The Russian equity market rose strongly over the first two weeks of the year, outperforming both the MSCI EM index (+3.7% in USD) and the MSCI World index (+4% in USD). Higher oil prices and the possibility of sanctions easing in the near term helped Russian equities to outperform their peers.
- Brent oil rose by 12.5% in US dollar terms on the news that Saudi Arabia had cut its oil production to 10.2 million barrels per day, which is below the 10.31 million barrels per day level agreed at the OPEC+ meeting in December 2018. In addition, there are signs that drilling activity in the US has started to decline, which industry experts believe is due to oil prices being close to the production breakeven level for some of the shale oil fields.
- Over the coming months, the US could remove Rusal and EN+ from the specially designated nationals and blocked persons (SDN) sanctions list. In December, the US Office of Foreign Assets Control (OFAC) announced it could implement this move in 30 days. In early January, Steven Mnuchin, Secretary of the Treasury, addressed the Congress to explain the reasons for the easing of sanctions as there is some opposition to this idea among member of Democratic party. The ambassadors to the US of UK, Germany, France, Austria, Italy and Sweden, as well as representatives of the EU, submitted a letter to key Democrats in support of lifting sanctions from Rusal and EN+.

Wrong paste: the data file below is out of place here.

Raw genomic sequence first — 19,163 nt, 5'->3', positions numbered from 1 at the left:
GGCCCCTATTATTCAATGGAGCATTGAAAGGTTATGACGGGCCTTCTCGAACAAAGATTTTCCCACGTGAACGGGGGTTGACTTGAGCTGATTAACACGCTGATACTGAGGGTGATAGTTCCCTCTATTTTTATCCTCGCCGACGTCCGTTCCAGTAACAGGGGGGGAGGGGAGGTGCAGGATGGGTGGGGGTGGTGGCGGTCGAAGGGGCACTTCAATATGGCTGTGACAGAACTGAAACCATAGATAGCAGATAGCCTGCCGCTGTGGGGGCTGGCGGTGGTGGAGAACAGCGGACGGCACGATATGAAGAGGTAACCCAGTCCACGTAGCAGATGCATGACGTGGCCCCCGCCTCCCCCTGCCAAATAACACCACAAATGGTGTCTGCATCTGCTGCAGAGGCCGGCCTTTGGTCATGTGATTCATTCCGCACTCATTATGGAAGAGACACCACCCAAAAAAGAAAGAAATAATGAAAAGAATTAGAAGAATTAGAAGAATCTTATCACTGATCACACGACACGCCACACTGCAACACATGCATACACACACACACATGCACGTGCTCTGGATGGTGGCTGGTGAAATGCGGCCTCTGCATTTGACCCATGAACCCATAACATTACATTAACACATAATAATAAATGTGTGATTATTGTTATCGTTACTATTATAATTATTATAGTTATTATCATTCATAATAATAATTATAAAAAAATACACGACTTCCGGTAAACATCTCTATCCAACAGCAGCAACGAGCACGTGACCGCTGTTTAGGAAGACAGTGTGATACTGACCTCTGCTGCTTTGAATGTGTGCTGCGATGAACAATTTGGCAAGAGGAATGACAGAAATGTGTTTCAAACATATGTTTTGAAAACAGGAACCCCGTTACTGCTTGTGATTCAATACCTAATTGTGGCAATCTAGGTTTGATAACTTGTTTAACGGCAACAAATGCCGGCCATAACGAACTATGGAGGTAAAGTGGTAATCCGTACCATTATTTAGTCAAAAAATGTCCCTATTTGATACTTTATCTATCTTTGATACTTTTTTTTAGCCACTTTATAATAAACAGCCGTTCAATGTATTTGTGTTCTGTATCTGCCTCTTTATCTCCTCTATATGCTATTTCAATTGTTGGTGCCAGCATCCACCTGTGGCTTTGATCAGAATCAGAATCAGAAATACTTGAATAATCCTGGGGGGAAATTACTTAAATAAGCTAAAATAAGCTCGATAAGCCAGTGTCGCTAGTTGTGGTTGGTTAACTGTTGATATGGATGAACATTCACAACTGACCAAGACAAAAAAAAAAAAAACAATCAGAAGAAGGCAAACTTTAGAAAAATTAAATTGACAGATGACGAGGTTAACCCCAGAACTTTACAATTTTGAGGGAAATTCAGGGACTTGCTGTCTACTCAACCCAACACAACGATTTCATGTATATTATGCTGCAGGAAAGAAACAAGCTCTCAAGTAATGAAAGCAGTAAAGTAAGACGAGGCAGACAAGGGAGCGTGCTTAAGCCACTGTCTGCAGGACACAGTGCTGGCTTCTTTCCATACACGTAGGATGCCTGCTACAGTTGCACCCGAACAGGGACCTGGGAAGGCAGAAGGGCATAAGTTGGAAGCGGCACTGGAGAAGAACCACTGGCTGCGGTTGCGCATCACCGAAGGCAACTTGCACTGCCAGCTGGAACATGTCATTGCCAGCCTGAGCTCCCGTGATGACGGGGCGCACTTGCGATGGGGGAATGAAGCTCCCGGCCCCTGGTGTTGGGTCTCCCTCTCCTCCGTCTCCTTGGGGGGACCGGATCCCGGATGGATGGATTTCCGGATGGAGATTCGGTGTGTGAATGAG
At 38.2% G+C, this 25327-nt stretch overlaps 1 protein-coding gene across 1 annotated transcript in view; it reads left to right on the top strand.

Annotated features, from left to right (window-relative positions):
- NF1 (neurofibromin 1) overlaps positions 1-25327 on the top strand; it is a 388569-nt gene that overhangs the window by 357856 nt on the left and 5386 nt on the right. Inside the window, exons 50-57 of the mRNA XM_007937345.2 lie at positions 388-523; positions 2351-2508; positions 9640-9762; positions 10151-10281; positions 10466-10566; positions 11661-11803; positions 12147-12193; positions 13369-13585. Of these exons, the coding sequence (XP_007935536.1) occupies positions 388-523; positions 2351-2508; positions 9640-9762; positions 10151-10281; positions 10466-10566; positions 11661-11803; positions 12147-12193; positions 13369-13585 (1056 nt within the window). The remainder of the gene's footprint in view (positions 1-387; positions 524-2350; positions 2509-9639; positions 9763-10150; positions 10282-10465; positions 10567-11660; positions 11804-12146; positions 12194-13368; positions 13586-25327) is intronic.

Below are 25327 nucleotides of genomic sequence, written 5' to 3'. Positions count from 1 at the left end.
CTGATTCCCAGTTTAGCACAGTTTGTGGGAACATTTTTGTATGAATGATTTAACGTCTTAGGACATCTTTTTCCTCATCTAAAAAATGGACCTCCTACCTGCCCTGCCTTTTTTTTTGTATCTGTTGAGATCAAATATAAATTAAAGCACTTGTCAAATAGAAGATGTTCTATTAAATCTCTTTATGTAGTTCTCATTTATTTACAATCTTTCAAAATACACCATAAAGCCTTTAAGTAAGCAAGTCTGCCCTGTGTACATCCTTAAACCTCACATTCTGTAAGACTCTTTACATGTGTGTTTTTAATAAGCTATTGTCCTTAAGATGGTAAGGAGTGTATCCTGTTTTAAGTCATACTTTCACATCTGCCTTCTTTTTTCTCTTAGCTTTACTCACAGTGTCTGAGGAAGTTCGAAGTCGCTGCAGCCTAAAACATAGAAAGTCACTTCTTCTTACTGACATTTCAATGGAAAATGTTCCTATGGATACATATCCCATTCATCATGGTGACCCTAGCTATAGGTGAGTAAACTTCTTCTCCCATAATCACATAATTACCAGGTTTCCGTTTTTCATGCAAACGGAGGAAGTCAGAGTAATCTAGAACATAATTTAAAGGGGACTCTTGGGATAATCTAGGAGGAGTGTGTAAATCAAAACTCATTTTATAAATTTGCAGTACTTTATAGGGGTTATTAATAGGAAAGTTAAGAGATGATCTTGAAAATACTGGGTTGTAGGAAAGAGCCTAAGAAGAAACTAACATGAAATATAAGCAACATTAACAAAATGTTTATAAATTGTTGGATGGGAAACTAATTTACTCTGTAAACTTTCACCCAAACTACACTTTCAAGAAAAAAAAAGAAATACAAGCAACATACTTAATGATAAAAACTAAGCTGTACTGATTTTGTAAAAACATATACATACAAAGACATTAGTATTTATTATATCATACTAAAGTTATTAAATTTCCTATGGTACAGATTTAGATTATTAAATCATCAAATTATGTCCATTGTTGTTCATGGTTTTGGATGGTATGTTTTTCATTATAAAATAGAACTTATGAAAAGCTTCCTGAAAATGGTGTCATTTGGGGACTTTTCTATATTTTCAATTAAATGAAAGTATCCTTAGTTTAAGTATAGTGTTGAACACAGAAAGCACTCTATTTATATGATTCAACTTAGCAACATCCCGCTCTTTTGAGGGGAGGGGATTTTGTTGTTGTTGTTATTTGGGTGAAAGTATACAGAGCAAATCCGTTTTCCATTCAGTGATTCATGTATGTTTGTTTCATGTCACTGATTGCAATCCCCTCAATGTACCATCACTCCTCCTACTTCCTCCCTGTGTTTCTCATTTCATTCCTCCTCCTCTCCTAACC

Financial services sector took the lead while oil and gas sector lagged others. It looks like investors decided to behave in a contrarian way as in 2018 there was an opposite dynamics of these two sectors.
|RTS Total Return (TR) in USD||7.8%|
|MOEX index TR in RUB|
|Small and mid-cap||2.5%|
|MOEX sector index TR in RUB|
|Metals & Mining||3.3%|
|Oil & Gas||2.0%|
Data as of January 11, 2019
Sources: TKB Investment Partners (JSC) calculations; Bloomberg
Main Russian news
Russian inflation was 4.3% in 2018 vs. 2.5% in 2017. The main reasons for inflation accelerating were:
- The weaker rouble pushing up the prices of imported goods. Both the US dollar and the euro rose against the rouble, by 21% and 15% respectively. Imported goods remain a significant part of Russian consumption. The imports-to-GDP ratio was 21% for the first nine months of 2018.
- Higher soft commodities prices on the global market. Wheat prices jumped by 24% in US dollar terms in 2018 vs. a rise of 6% in 2017.
- Weaker harvests: Agricultural output fell by 0.8% YoY over the period from January to November 2018 after having grown by 3.1% YoY over the same period of 2017.
This week Sberbank will publish its 2018 financial results according to Russian accounting standards.
Author: Egor Kiselev, Head of International Business & Investment Marketing
Sources: Rosstat, Vedomosti, Bloomberg, TKB Investment Partners (JSC); January 2019Russian-Equities-Weekly_15_January_2019_SL